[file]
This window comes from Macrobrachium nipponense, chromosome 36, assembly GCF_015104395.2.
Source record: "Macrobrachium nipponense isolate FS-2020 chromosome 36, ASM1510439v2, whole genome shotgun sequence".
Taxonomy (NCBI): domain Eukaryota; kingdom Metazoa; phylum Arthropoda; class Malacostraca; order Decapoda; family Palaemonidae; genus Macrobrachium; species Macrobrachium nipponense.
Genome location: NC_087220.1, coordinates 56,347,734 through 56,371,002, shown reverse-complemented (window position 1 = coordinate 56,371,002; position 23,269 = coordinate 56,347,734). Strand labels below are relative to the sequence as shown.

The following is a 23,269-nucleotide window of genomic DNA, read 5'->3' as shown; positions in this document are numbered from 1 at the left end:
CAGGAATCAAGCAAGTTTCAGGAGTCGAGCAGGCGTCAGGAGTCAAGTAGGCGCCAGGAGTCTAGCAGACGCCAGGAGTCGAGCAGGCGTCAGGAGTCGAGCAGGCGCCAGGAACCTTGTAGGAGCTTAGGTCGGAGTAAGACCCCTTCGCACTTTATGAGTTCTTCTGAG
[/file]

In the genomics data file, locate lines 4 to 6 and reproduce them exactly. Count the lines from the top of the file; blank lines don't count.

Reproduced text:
Genome location: NC_087220.1, coordinates 56,347,734 through 56,371,002, shown reverse-complemented (window position 1 = coordinate 56,371,002; position 23,269 = coordinate 56,347,734). Strand labels below are relative to the sequence as shown.

The following is a 23,269-nucleotide window of genomic DNA, read 5'->3' as shown; positions in this document are numbered from 1 at the left end:
CAGGAATCAAGCAAGTTTCAGGAGTCGAGCAGGCGTCAGGAGTCAAGTAGGCGCCAGGAGTCTAGCAGACGCCAGGAGTCGAGCAGGCGTCAGGAGTCGAGCAGGCGCCAGGAACCTTGTAGGAGCTTAGGTCGGAGTAAGACCCCTTCGCACTTTATGAGTTCTTCTGAG